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The Livres de Libédossier notebookA Yiddish theater and Indian summer, a Tarn barn for armed women, a dinner invented in the Gorbachevs’ dacha and a whole “world” connected to the science of the unconscious.
Alexis Salatko Jules and Joe
Denoël, 228 pp., €18 (ebook: €12.99).
In the Dassin family, there is the barber grandfather, Samuel. He came from Odessa, hence the American surname under which he was registered upon his arrival. Salatko’s story begins in 1981 in Los Angeles. Jules pays his respects at the grave of his eldest son, Joseph Ira, known as Joe, known throughout the world as a singer when he thought he would make a name for himself as a writer and actor. He died on August 20, 1980 at age 42. The book then starts from the beginning, from birthday to birthday. August 20, 1938, Jules Dassin works in New York in a Yiddish theater, married to a violinist. She is pregnant. Two years later, we are in Hollywood, Jules is assistant to Hitchcock then under contract at MGM. As he cannot intervene on the scenarios or on the editing, he slams the door, the start of a cosmopolitan career in checkered teeth broken by McCarthyism. It culminated in 1960 in Cannes with Never on Sunday, starring Melina Mercouri, his new companion. Joe hasn’t gotten over his parents’ divorce. A resident in Switzerland, he saw little of his father, but the relationship between them was strong. In the mid-70s, when Jules was on the sidelines, Joe triumphed with Indian Summer. In this intimate biographical novel, we meet Joan Crawford and Gene Tierney, Françoise Sagan and Carlos. Jules Dassin died in 2008 at the age of 96. Cl.D.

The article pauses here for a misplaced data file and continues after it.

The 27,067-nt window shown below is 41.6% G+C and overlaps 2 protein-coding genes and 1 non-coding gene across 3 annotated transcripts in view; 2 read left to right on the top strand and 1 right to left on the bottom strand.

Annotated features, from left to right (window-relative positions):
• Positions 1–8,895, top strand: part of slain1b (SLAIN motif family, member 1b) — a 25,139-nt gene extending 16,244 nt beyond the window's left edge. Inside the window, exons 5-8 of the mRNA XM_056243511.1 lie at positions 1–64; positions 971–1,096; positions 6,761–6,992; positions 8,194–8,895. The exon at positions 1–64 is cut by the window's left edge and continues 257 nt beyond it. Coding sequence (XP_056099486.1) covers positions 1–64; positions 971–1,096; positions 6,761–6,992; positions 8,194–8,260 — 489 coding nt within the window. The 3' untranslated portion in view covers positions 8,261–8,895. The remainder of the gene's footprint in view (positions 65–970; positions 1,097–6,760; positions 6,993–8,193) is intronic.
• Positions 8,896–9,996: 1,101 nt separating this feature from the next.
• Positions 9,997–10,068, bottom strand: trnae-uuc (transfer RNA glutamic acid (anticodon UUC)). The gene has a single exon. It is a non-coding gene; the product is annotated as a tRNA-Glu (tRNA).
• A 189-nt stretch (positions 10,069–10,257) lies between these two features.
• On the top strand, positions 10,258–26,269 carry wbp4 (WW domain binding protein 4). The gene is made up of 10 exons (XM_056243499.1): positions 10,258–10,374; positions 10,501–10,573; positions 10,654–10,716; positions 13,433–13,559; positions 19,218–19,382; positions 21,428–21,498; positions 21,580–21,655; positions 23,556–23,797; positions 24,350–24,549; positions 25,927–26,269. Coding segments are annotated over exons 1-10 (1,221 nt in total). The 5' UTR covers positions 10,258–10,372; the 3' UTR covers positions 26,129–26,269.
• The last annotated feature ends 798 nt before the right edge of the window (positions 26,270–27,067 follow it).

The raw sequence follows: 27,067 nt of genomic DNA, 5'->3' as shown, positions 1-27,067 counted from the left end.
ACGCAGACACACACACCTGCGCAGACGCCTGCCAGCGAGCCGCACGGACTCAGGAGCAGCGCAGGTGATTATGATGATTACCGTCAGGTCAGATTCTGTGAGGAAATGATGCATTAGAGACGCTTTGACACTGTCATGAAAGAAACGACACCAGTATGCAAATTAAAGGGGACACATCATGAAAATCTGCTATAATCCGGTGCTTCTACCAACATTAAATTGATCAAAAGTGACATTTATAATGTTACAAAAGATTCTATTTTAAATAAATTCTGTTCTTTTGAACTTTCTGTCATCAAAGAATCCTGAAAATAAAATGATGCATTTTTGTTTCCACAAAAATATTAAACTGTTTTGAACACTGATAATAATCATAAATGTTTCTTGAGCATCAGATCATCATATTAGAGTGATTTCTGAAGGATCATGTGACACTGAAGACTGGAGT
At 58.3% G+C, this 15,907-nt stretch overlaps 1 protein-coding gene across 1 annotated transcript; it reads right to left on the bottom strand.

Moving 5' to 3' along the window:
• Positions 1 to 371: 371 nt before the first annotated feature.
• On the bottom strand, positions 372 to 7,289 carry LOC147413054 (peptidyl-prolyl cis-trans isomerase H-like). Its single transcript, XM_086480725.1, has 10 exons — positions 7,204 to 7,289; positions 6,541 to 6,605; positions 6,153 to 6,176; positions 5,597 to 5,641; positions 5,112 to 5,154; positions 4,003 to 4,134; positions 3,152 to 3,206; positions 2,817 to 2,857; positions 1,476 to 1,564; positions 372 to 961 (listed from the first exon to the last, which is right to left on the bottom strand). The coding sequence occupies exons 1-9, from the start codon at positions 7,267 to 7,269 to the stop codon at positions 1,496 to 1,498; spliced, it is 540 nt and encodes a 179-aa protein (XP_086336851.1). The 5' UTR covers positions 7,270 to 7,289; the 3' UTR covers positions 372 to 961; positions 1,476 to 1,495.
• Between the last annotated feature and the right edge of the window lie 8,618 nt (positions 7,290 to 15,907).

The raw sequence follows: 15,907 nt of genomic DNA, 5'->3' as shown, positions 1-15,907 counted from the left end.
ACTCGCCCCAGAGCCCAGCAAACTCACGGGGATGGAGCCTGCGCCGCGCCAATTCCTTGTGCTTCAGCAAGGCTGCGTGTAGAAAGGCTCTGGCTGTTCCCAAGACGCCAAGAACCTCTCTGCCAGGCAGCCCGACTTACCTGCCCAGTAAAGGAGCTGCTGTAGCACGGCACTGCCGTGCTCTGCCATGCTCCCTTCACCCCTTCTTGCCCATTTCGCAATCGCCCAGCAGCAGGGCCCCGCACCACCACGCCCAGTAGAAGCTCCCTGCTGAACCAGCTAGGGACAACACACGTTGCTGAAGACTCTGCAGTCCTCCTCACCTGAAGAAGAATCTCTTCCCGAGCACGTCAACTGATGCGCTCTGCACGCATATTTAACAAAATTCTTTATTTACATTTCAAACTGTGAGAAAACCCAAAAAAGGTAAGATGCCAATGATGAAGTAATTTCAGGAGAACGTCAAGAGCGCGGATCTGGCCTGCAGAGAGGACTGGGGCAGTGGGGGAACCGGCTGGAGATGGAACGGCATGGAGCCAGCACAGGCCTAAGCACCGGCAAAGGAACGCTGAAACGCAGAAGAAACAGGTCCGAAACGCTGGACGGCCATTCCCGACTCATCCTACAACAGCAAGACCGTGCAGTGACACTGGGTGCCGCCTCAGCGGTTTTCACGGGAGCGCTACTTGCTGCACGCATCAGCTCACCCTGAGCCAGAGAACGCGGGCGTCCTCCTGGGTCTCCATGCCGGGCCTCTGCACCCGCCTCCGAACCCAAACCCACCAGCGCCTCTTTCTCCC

Sophie Pointurier Woman carrying a rifle
Harper Collins, 272 pp., 19,90 € (ebook : 14 €).
This thriller inspired by true events begins with a scene whose genesis is then explained: “I get up and I hit him
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